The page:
Kepler-32 is an M1V dwarf-type star located 1301.1 light years from Earth, in the constellation of Cygnus. Discovered in January 2012 by the Kepler spacecraft, it shows a 0.58 ± 0.05 solar mass (M☉), a 0.53 ± 0.04 solar radius (R☉), and temperature of 3900.0 K, making it half the mass and radius of the Sun, two-thirds its temperature and 5% its luminosity. It initially was known to have at least 2 planets orbiting around it, the smaller Kepler-32b, orbiting its parent star every 5.90124 days, and Kepler-32c with an orbital period of 8.7522 days. In April 2013, transit-timing variation analysis confirmed 3 other planets to be in the system. However, only very loose constraints of the maximum mass of the planets could be determined.
(in order from star)
|b||< 4.1 MJ||0.05||5.90124||—||—||2.2±0.2 R⊕|
|c||< 0.5 MJ||0.09||8.7522||—||—||2.0±0.2 R⊕|
- NBC. "100 billion alien planets fill our galaxy: study". NBC News. Retrieved 28 February 2013.
- Swift, Jonathan J. (2012). "Characterizing the Cool KOIs IV: Kepler-32 as a prototype for the formation of compact planetary systems throughout the Galaxy". The Astrophysical Journal 764: 105. arXiv:1301.0023. Bibcode:2013ApJ...764..105S. doi:10.1088/0004-637X/764/1/105.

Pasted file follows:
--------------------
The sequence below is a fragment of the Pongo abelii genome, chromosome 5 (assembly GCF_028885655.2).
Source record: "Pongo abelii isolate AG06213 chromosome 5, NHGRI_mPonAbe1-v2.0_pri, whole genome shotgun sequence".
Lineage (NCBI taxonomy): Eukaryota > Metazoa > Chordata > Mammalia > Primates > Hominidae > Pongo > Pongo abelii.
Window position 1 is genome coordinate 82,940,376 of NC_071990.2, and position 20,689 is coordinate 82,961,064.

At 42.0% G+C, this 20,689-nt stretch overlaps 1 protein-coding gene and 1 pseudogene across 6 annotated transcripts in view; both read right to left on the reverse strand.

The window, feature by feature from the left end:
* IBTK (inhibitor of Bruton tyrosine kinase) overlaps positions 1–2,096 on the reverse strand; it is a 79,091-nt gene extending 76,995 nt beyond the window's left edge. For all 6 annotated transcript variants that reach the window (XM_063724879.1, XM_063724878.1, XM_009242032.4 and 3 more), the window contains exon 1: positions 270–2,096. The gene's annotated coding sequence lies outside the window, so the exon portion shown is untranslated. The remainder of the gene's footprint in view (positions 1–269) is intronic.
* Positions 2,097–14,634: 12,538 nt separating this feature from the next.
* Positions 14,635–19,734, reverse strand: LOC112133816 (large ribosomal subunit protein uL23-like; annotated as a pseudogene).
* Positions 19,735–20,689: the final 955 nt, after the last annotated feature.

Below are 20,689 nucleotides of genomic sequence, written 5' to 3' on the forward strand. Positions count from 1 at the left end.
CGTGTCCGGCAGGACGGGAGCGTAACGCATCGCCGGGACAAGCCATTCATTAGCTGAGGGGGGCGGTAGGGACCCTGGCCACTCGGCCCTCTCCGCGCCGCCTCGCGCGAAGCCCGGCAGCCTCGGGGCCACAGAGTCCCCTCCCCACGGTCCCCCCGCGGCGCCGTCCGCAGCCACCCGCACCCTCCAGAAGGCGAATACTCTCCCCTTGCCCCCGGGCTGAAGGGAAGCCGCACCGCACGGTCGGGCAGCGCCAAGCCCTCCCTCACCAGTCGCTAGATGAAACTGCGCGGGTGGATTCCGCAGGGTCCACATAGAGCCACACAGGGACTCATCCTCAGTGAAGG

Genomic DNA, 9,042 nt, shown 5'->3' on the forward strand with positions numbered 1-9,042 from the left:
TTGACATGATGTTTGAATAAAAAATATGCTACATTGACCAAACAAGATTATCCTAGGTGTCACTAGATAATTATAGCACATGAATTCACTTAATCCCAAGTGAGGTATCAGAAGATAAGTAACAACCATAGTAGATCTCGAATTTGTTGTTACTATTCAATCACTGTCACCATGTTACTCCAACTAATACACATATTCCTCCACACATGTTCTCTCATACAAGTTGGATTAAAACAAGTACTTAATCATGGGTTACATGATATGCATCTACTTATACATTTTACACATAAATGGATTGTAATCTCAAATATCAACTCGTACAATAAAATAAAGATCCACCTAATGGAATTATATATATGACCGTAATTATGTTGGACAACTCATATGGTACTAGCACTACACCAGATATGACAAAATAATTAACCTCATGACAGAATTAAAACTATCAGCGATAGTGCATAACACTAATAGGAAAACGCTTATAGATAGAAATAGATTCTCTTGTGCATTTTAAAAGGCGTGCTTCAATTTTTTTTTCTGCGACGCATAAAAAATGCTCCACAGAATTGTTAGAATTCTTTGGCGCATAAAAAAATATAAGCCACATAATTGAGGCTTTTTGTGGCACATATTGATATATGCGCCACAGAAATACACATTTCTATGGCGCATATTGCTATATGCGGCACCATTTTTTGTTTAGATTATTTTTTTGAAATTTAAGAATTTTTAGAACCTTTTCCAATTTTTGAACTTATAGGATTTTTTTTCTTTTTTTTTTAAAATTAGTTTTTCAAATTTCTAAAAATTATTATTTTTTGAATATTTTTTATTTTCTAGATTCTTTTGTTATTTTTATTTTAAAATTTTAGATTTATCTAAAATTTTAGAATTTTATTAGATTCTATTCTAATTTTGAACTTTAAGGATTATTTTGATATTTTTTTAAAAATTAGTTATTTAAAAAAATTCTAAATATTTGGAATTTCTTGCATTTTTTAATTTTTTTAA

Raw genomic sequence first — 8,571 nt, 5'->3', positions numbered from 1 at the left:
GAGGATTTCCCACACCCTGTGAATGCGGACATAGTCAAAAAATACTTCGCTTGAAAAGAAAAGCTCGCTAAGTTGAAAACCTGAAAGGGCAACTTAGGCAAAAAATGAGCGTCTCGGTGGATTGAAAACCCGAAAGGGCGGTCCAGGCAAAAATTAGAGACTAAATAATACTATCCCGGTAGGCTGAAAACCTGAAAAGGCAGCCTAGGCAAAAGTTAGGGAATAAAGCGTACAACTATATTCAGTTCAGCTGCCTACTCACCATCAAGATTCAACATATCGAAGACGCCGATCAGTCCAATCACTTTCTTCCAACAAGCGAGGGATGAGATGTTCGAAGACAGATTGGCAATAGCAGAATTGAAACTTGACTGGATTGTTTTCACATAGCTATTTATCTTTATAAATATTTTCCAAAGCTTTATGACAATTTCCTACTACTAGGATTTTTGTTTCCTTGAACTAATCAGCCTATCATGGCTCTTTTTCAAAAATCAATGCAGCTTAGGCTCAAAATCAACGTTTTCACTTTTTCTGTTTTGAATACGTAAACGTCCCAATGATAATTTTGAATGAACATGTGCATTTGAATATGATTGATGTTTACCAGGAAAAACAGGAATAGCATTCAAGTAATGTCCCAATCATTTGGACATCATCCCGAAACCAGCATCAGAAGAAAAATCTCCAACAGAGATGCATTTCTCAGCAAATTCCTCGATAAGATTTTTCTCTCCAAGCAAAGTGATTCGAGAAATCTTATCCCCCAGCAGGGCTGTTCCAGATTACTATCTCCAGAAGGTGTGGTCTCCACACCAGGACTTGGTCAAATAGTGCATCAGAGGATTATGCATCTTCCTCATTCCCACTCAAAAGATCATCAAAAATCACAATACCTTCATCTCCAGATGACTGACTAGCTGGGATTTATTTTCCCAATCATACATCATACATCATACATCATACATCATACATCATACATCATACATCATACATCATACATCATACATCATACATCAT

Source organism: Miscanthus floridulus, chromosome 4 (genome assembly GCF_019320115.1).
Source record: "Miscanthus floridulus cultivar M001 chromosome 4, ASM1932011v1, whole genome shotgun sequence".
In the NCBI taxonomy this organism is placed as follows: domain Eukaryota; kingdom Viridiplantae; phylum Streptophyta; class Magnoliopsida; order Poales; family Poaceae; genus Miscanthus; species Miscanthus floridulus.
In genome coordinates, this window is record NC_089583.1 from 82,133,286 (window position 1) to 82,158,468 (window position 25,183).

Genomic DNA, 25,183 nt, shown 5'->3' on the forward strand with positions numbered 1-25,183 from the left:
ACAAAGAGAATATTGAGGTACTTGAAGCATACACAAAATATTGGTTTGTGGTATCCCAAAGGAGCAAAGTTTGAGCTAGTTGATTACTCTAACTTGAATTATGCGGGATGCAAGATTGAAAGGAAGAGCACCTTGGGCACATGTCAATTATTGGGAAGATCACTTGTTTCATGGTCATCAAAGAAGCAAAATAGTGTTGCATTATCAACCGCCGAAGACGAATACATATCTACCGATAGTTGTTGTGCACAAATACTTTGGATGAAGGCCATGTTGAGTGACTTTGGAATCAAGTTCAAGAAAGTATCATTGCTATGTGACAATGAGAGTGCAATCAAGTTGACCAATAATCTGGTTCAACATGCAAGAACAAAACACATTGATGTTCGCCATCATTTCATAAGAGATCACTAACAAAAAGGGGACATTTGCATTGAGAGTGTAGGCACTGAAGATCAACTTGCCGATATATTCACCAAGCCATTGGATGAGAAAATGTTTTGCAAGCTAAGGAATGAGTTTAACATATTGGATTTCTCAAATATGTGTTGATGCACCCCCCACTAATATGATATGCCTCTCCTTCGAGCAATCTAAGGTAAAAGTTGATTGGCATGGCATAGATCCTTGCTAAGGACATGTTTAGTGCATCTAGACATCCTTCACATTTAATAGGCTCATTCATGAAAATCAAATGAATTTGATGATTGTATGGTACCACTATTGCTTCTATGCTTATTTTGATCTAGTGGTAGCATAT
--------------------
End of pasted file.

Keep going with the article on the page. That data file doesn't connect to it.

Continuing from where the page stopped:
- The Extrasolar Planet Encyclopedia. "Kepler-32". Exoplanet.eu. Retrieved 28 February 2013.
- Fabrycky, Daniel C.; et al. (2012). "Transit Timing Observations from Kepler: IV. Confirmation of 4 Multiple Planet Systems by Simple Physical Models". The Astrophysical Journal 750 (2): 114. arXiv:1201.5415. Bibcode:2012ApJ...750..114F. doi:10.1088/0004-637X/750/2/114.
- NASA Exoplanet Archive--Planet Host Overview page:Kepler-32
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